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Feminism: More Than Just a Lens to View the World

Somewhere towards the end of my freshman year of high school, I became the class feminist. You know, the girl who always has to speak up about slut-shaming and rape culture and “where are the women in this narrative?”

I had begun to read feminist blogs, and the critical gender lens they used on everything from history, to clothing, to everything in between rapidly became part of my worldview. Right as I was hitting my stride as “that angry feminist,” I studied in the Dr. Beth Samuels High School Program at Drisha in New York. In addition to being a feminist, I was (and remain) a lover of Talmud. Spending the summer with other girls who took Judaism and Jewish text study seriously was a formative experience for me.

The erudite feminist women who taught us became my role models. (It was not unusual for us “Drishettes” to enthusiastically exclaim to one another that “I want to be insert-name-of-teacher-here when I grow up!” after a particularly great class.)

JOFA: Beyond Belief - Part 3

In her final interview before leaving JOFA, Elana Sztokman talks about Orthodox feminism and JOFA. This is the final part of our three-part series, posting weekly.
Read part one here.
Read part two here.

Susan Reimer-Torn: Do most JOFA women want full inclusion in Jewish ritual life as currently practiced by men? Or are they looking for another, more woman-oriented approach to the communal or spiritual experience?

Laughter, Ritual, and the Pew Study

To paraphrase the legendary Joni Mitchell, I have looked at the Pew Study results from both sides now. I can see how the disconnect with Jewish ritual can be disconcerting and I see how the community’s freedom to identify themselves openly as Jews is incredibly empowering. There’s been a lot of talk about how to interpret the study and where to go from here, but I wonder if we might already have the tools we need to bridge the gaps noted in the study, using some of the traits that the study said best identify the Jewish community.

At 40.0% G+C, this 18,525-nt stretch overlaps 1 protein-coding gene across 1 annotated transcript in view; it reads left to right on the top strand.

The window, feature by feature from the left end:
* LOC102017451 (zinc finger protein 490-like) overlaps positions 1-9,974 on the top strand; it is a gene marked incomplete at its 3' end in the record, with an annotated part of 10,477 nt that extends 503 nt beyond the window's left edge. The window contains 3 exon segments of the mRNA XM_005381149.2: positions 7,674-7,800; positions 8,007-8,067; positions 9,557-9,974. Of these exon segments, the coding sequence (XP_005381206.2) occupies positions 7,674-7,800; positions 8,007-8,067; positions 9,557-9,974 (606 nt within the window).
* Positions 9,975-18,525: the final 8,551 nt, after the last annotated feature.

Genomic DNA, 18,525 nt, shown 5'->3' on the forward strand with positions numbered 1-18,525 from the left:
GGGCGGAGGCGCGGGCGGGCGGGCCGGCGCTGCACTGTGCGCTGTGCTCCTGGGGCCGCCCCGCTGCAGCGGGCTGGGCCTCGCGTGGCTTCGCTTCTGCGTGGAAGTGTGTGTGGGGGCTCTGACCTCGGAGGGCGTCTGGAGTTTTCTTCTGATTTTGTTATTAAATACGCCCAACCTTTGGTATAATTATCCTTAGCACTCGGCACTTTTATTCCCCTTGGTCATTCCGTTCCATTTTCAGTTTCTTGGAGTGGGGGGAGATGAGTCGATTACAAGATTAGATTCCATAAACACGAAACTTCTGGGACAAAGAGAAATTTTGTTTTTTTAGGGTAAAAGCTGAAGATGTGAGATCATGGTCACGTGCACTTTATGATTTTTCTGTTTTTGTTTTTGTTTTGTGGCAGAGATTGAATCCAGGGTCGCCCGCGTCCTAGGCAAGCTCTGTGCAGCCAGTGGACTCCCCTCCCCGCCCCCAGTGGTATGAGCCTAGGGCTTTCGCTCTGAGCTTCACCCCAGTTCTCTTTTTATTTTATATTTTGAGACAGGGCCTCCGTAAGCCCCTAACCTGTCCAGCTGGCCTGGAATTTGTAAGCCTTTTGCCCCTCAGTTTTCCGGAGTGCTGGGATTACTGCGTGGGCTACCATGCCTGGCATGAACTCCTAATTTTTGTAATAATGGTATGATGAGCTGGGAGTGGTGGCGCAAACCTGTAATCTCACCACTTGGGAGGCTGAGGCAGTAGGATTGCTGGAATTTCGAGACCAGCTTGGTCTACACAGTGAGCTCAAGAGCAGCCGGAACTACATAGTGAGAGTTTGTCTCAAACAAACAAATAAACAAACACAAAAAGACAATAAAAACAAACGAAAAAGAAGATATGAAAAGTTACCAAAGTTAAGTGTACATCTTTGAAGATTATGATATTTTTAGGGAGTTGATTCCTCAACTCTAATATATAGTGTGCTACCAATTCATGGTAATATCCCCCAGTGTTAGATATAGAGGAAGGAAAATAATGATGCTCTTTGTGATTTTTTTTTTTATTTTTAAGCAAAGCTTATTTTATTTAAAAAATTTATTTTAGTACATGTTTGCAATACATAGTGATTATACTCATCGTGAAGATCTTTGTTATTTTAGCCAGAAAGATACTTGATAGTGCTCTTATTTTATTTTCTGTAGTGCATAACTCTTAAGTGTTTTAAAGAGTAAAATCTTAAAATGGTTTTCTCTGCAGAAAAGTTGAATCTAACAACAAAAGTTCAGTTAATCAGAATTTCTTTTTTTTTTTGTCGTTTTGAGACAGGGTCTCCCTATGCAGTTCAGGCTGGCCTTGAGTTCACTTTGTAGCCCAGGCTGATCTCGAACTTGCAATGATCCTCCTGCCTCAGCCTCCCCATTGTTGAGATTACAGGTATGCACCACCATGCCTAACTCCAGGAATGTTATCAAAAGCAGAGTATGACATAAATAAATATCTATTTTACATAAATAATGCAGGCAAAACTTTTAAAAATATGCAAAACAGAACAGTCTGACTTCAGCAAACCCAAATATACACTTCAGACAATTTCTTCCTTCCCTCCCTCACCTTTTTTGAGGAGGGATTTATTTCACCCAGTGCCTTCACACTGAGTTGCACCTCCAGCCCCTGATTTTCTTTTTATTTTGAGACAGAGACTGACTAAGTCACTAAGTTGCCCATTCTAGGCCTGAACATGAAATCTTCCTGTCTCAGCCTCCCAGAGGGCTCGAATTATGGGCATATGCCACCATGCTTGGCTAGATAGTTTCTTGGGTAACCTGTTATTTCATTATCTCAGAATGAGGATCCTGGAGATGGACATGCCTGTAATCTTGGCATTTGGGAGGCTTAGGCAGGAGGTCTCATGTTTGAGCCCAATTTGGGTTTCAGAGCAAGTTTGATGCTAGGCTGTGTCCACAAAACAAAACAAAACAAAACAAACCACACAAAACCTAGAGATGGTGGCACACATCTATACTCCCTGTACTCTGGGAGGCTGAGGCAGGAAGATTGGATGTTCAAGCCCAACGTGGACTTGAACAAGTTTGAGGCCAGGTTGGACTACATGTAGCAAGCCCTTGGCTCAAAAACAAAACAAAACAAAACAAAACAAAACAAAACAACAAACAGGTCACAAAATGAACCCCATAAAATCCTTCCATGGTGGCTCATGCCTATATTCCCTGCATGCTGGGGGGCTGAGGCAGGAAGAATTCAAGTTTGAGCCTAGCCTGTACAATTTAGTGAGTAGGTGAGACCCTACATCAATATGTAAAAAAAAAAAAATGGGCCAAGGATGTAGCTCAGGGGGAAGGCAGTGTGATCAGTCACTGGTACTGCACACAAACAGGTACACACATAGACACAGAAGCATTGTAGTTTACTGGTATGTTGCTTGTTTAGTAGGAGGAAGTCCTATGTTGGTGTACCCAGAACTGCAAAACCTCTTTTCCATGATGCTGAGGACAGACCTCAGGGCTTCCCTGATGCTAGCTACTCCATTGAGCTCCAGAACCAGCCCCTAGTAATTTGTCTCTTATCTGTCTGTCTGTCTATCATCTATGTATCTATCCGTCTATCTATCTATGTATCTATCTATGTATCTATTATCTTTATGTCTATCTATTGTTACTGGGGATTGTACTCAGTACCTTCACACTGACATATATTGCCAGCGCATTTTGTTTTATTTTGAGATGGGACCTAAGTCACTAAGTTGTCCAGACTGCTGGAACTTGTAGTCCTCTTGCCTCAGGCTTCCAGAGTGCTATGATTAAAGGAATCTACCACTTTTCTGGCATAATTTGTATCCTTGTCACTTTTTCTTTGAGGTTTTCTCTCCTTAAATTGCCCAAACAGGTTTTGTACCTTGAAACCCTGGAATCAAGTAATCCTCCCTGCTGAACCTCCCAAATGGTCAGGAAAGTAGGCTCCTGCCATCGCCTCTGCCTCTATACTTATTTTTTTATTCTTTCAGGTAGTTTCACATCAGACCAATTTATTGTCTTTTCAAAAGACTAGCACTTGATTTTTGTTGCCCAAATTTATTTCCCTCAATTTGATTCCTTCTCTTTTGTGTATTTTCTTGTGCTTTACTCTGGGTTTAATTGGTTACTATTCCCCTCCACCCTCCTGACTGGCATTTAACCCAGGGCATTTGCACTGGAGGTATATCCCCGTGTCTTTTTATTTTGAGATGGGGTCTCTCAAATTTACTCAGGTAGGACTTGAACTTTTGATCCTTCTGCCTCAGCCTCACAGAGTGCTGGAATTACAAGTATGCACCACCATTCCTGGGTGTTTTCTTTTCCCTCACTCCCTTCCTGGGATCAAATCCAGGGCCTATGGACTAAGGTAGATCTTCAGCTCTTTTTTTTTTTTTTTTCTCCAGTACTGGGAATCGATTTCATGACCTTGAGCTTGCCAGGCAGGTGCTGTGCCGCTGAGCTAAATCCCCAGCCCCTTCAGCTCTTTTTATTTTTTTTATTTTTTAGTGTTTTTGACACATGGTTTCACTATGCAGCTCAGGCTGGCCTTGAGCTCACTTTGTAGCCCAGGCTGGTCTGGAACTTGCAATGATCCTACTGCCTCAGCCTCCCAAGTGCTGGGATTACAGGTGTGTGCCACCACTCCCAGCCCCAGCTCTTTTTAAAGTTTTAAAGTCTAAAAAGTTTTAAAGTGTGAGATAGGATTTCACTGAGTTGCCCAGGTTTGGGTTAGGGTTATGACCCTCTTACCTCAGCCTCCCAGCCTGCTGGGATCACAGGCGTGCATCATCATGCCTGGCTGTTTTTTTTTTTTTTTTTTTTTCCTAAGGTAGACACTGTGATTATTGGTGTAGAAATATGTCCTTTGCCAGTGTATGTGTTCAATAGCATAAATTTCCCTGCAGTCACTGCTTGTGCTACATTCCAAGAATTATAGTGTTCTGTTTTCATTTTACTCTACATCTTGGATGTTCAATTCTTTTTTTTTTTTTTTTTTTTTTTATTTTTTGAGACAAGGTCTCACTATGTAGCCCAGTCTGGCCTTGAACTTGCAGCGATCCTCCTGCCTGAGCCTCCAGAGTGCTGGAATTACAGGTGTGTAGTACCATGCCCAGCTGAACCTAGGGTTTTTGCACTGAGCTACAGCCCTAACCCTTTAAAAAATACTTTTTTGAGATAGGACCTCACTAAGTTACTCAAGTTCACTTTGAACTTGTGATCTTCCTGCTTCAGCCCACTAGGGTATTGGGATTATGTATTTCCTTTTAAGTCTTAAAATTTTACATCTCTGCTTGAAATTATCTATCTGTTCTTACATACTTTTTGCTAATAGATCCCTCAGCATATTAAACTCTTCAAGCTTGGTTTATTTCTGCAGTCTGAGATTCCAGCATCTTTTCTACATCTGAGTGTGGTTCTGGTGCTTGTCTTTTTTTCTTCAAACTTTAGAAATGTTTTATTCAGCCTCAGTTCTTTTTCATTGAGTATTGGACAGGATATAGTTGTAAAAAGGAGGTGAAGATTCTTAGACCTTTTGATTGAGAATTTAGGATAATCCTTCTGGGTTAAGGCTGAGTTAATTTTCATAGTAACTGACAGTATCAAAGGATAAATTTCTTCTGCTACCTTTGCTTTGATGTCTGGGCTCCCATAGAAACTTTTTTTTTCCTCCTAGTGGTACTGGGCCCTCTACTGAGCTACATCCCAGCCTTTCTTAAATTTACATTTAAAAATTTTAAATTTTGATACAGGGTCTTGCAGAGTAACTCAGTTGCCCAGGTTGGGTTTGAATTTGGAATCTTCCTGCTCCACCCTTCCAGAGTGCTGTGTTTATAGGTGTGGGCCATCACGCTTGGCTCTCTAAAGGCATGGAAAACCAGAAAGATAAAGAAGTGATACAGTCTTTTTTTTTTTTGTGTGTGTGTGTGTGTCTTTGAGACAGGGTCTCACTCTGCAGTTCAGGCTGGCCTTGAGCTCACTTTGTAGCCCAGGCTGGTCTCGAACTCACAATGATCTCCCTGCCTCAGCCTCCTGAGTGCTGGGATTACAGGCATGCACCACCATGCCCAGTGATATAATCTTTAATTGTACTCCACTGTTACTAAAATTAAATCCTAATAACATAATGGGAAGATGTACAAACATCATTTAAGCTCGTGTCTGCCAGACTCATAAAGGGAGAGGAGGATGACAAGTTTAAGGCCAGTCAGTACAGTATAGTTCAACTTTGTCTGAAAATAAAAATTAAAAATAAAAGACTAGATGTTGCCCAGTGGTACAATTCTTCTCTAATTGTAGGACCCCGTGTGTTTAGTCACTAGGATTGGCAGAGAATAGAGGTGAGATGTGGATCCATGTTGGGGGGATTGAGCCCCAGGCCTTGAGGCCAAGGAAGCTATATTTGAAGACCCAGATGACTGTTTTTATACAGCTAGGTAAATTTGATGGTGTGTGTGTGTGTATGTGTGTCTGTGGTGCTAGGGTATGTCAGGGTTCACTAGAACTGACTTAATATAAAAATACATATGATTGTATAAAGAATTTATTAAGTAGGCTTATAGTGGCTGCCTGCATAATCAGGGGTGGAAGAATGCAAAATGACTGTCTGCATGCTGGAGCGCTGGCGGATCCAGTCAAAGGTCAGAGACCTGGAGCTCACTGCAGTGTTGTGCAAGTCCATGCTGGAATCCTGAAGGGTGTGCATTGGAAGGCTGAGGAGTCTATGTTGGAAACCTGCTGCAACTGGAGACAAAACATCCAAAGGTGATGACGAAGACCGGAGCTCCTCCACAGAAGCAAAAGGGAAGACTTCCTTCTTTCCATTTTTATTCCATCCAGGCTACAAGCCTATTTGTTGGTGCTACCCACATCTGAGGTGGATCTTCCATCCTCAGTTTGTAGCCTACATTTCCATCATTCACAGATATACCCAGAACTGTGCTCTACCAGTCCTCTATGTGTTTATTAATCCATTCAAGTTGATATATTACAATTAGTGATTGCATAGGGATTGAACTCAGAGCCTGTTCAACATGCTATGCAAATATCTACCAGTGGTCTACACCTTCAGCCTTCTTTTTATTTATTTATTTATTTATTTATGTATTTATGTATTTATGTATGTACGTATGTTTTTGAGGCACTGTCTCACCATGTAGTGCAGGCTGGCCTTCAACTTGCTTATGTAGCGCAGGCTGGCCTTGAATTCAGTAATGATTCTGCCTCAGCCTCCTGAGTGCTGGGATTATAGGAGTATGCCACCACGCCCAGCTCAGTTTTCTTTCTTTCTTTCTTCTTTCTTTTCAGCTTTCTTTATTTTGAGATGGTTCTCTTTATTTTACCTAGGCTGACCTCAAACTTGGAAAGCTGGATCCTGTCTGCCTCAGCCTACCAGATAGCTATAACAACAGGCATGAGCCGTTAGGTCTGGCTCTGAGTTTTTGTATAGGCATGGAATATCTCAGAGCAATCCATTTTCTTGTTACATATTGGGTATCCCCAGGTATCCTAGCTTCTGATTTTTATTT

Savina Teubal

Savina Teubal was an accomplished biblical scholar and the founding president of Sarah’s Tent: Sheltering Creative Jewish Spirituality. Sarah’s Tent is an organization that offers Shabbat dinners, retreats, classes, and holiday festivities such as Pesach seders and Rosh Chodesh gatherings.

Marge Piercy

Marge Piercy is the author of 17 novels including the New York Times Bestseller Gone To Soldiers, the national bestseller The Longings of Women, and the classic Woman on the Edge of Time; 17 volumes of poetry; and the critically acclaimed memoir Sleeping with Cats.

Lori Lefkovitz

Lori Hope Lefkovitz is the Sadie Gottesman and Arlene Gottesman Reff Professor of Gender and Judaism at the Reconstructionist Rabbinical College and Director of Kolot: The Center for Jewish Women's and Gender Studies. Kolot has a scholarly agenda as well as a mission to deliver the fruits of the academy to living Judaism.

Sally Gottesman

Sally Gottesman’s bat mitzvah experience influenced almost all areas of her adult life – it made her believe that change was possible in the Jewish community, and today she is a management consultant to not-for-profit organizations, working primarily in the Jewish community with organizations such as American Jewish World Service, Tzedek Hillel, and The Hebrew Free Loan Society.

Maralee Gordon

Maralee Gordon has been focused on the intersection of Jewish community, education, social action, and spiritual connection her entire adult life. An educator in the Chicago Jewish community, she has taught all ages, from two-year-olds through senior citizens.

Merle Feld

Merle Feld, poet and playwright, was born and raised in Crown Heights, Brooklyn, in an assimilated family. In college her curiosity about Jewish life and her desire to find a community drew Feld to Hillel, where she found a deep and enduring connection to Judaism and Jewish life.

Marcia Falk

Marcia Falk is a poet, translator, and liturgist, who has been a professor of literature and creative writing at SUNY Binghamton, the Claremont Colleges, and Hebrew Union College. She is the author of The Book of Blessings, a bilingual re-creation of Jewish prayer in poetic forms, written from a nonhierarchical, gender-inclusive perspective.


How to cite this page

Jewish Women's Archive. "Ritual." (Viewed on November 24, 2015) <>.


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